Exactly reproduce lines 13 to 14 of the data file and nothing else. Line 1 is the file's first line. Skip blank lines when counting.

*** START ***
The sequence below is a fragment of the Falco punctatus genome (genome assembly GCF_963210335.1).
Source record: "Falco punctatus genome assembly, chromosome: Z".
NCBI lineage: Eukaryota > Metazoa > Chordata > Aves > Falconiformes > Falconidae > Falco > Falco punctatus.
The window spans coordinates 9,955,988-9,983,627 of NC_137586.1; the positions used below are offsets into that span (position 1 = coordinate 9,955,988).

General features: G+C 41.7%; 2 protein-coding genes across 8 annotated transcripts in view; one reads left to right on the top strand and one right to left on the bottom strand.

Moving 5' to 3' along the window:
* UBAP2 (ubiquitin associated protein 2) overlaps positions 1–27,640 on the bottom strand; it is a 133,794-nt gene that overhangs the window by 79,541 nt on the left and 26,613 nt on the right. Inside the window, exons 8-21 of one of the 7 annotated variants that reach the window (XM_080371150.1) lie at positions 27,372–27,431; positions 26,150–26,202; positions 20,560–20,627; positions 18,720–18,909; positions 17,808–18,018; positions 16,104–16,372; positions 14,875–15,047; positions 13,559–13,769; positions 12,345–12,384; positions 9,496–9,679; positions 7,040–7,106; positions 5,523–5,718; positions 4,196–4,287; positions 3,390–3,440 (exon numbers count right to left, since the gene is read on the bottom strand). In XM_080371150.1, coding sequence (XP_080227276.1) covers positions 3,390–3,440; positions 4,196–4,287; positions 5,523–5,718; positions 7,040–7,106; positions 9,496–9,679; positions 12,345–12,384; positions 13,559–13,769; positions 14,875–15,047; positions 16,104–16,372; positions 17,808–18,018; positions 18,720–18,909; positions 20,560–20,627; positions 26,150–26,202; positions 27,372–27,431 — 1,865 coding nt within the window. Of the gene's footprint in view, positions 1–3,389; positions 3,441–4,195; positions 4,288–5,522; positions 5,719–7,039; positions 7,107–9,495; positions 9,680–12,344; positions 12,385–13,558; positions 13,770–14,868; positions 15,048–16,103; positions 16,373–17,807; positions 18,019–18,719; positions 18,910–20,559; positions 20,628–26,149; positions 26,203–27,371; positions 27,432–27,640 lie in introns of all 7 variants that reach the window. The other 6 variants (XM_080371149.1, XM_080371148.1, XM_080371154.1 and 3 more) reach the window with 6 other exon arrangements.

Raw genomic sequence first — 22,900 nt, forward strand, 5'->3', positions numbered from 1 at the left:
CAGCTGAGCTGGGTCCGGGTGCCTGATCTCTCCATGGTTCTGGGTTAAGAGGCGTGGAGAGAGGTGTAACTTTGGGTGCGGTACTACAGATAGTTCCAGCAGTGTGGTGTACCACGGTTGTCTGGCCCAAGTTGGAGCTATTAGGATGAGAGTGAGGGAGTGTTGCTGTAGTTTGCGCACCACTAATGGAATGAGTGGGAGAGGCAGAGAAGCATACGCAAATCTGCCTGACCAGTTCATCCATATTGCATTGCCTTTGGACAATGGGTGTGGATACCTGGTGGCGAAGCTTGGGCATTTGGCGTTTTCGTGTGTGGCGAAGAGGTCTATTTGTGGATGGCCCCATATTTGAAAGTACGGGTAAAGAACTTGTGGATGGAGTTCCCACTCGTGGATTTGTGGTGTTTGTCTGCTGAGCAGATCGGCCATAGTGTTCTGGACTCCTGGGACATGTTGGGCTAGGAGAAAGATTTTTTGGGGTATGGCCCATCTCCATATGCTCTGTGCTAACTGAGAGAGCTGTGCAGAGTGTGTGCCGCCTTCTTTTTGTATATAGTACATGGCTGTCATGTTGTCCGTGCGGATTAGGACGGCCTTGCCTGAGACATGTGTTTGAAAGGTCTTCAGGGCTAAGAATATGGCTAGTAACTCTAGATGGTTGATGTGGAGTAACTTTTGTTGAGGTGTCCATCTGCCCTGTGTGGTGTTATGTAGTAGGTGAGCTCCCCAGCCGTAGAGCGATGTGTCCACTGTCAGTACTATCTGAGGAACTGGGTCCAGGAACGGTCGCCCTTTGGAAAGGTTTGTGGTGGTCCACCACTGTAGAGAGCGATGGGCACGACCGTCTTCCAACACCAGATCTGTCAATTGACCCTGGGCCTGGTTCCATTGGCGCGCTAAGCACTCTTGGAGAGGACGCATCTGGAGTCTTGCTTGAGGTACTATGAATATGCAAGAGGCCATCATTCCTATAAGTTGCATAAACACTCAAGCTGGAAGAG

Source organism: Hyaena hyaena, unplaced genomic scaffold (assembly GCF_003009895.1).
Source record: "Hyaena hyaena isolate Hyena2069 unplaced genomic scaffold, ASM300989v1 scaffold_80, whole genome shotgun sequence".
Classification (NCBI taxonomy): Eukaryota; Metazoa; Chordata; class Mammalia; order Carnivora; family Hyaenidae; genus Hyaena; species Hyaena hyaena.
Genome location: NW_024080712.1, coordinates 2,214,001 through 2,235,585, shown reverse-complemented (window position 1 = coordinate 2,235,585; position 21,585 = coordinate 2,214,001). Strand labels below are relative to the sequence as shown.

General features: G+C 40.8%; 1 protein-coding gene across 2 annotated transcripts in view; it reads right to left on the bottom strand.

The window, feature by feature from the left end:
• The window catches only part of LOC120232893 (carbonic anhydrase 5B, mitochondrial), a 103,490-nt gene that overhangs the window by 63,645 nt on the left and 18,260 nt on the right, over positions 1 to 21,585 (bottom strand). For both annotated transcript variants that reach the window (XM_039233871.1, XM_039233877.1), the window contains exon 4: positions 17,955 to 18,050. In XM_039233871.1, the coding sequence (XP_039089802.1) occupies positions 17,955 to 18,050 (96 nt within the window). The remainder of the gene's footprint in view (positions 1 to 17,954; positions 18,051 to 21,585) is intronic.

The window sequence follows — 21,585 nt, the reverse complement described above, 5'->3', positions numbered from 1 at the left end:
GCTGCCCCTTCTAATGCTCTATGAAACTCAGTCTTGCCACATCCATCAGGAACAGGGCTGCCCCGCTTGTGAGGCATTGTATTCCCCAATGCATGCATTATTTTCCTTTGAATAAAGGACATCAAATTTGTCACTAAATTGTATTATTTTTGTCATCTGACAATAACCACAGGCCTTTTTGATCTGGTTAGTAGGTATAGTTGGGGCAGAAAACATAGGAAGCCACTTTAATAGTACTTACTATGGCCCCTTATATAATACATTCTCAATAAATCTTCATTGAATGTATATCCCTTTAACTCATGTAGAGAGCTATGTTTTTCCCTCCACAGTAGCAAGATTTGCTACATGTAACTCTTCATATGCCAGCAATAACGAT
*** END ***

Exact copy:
Genome location: NW_024080712.1, coordinates 2,214,001 through 2,235,585, shown reverse-complemented (window position 1 = coordinate 2,235,585; position 21,585 = coordinate 2,214,001). Strand labels below are relative to the sequence as shown.

General features: G+C 40.8%; 1 protein-coding gene across 2 annotated transcripts in view; it reads right to left on the bottom strand.